Drive My Car

Drive My Car ★★★★½

For many films, emotion is the essence of, and that which is coaxed from, a character. They get to be dramatic, expressive, impassioned, perhaps displaying their scene-chewing abilities from time to time.

For Hamaguchi, it's the opposite. His characters are so restrained, so mundane, so subdued in their expressions, that for a long time it just seems like you're watching a well-filmed documentary. People talk at a dinner table like the way your quiet family would with unexpected guests, the way your professor would calmly explain a student's mistakes, the way you'd make tentative and unobjectionable small talk while riding in a stranger's car. There's nothing spectacular or sensational about any of the characters in Hamaguchi's films, but that's also exactly what makes them so powerful; they exist primarily not as characters in a story, but as people in life, people who exist independent of everyone else and understand everyone's got their own story, their own pains. Baring one's soul to another is perhaps a bit selfish, an act that assumes the self-importance of one's experience over the other. Their deep, complex emotions are hidden in plain sight, just beneath the veil of pleasantries they all wear, so much restraint is shouldered by each person, such that the eventual catharsis is so affective when they finally lift the veil and expose the emotions worn on their face.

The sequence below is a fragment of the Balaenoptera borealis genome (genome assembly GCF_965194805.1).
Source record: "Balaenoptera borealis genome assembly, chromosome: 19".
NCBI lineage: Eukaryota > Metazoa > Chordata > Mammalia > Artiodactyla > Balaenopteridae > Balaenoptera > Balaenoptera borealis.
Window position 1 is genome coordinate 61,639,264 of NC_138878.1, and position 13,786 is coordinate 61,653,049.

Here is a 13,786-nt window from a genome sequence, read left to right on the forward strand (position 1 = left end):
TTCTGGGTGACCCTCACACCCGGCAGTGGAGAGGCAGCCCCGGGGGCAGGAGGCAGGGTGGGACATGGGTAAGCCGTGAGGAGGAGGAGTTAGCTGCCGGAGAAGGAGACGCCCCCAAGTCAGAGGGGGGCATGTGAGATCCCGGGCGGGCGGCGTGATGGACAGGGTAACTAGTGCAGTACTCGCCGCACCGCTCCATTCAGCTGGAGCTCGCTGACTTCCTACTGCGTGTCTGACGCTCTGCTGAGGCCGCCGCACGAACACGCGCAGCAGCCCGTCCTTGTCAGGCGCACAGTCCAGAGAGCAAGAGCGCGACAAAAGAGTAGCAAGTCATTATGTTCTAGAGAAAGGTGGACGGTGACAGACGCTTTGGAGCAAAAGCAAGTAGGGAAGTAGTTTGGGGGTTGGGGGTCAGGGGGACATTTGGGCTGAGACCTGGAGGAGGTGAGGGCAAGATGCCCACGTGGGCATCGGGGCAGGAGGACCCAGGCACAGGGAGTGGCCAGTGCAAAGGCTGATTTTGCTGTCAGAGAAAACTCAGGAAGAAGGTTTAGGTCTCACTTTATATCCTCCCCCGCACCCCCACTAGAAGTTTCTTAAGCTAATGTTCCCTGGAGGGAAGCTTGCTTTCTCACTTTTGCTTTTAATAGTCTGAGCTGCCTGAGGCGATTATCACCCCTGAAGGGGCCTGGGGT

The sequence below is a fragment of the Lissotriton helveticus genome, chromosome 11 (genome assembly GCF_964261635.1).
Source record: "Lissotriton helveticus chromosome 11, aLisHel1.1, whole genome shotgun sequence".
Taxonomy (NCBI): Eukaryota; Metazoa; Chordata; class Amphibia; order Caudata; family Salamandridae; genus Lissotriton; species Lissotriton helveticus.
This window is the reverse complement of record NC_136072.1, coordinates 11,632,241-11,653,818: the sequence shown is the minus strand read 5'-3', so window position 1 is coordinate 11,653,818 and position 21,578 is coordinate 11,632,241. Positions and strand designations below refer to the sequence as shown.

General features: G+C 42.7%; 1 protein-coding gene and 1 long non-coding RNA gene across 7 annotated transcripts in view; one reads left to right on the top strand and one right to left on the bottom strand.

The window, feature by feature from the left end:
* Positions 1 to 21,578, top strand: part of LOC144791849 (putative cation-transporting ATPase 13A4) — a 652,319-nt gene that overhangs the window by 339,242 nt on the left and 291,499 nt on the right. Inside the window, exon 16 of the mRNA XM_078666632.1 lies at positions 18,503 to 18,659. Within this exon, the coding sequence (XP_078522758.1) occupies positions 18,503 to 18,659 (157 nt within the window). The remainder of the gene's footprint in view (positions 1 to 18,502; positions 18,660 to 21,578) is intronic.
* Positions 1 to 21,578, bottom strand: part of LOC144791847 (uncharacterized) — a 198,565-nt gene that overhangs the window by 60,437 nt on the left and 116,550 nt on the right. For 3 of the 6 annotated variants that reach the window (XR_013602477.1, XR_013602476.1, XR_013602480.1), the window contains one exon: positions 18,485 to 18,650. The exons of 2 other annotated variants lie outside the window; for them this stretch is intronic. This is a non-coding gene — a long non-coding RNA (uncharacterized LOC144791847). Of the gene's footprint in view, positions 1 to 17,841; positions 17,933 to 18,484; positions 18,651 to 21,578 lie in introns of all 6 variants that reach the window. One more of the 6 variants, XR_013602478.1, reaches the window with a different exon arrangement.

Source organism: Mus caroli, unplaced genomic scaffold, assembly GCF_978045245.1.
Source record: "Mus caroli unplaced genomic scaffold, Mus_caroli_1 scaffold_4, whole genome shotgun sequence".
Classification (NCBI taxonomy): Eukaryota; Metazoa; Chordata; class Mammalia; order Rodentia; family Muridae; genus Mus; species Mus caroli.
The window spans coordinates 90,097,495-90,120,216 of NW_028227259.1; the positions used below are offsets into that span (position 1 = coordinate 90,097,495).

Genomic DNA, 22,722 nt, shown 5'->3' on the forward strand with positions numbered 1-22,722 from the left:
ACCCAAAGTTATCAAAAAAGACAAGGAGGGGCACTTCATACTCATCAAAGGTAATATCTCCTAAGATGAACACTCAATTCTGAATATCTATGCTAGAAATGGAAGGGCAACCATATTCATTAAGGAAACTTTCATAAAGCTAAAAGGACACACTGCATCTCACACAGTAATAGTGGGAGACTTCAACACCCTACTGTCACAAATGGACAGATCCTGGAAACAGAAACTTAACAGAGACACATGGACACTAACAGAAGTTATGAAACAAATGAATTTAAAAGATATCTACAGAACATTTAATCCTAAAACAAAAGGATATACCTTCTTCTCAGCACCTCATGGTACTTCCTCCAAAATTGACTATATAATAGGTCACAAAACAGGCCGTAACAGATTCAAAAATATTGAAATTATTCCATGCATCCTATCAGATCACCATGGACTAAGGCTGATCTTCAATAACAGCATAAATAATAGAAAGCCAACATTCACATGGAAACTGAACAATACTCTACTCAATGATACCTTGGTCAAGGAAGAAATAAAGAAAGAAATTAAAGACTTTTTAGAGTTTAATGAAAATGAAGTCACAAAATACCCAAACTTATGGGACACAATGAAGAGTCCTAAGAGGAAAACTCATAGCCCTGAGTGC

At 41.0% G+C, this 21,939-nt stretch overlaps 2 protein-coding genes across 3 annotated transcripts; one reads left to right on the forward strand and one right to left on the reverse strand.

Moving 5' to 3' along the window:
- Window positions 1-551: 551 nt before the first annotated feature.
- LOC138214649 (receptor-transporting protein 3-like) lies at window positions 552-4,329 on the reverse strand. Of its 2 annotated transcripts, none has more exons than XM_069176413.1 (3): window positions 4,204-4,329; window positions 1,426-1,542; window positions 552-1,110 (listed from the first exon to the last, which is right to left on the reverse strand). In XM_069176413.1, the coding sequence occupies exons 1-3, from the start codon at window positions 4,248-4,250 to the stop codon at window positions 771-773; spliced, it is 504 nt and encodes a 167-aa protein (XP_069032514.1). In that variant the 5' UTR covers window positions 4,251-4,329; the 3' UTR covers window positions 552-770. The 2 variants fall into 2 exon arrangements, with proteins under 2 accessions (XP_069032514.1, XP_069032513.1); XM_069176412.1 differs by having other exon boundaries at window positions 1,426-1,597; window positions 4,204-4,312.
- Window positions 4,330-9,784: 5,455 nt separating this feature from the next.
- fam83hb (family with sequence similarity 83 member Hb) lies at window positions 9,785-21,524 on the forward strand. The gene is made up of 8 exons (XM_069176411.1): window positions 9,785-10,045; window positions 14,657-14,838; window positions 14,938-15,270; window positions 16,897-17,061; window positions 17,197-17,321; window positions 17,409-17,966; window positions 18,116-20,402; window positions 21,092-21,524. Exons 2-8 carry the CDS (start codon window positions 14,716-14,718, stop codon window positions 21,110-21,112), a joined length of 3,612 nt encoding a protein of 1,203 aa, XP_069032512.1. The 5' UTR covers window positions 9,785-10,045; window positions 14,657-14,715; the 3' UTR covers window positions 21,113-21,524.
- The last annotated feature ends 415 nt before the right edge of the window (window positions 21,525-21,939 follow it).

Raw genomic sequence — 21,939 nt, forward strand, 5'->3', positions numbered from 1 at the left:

For it's so much more powerful when two people, after being unable to truly communicate for the entire time they've known each other, can speak, face-to-face and heart-to-heart, and see not just the human body in front of them but the human soul inside. It's rarely about the language that's used, but the physicality instead.

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